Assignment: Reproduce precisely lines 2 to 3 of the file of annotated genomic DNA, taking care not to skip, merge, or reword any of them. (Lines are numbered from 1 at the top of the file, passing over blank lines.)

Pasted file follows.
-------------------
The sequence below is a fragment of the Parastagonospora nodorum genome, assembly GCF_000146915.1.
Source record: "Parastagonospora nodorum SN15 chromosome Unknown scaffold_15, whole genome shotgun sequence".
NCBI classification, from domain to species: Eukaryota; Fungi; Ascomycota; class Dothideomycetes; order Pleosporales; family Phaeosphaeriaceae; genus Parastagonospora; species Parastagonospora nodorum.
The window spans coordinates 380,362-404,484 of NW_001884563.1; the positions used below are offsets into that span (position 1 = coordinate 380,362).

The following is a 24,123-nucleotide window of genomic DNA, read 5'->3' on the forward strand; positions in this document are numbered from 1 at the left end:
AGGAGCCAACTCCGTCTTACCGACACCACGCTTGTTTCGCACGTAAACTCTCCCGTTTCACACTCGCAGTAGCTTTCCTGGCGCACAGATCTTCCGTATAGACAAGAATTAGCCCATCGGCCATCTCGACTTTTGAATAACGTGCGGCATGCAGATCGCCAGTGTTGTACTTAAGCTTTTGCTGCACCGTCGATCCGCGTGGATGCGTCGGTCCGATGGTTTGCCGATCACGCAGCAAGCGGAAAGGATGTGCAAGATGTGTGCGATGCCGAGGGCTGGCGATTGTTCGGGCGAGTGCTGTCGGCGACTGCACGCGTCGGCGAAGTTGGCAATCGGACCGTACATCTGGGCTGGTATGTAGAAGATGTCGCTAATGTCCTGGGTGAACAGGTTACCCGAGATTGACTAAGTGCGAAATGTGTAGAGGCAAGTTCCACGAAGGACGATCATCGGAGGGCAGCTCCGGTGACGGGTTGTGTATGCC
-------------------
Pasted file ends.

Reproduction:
Source record: "Parastagonospora nodorum SN15 chromosome Unknown scaffold_15, whole genome shotgun sequence".
NCBI classification, from domain to species: Eukaryota; Fungi; Ascomycota; class Dothideomycetes; order Pleosporales; family Phaeosphaeriaceae; genus Parastagonospora; species Parastagonospora nodorum.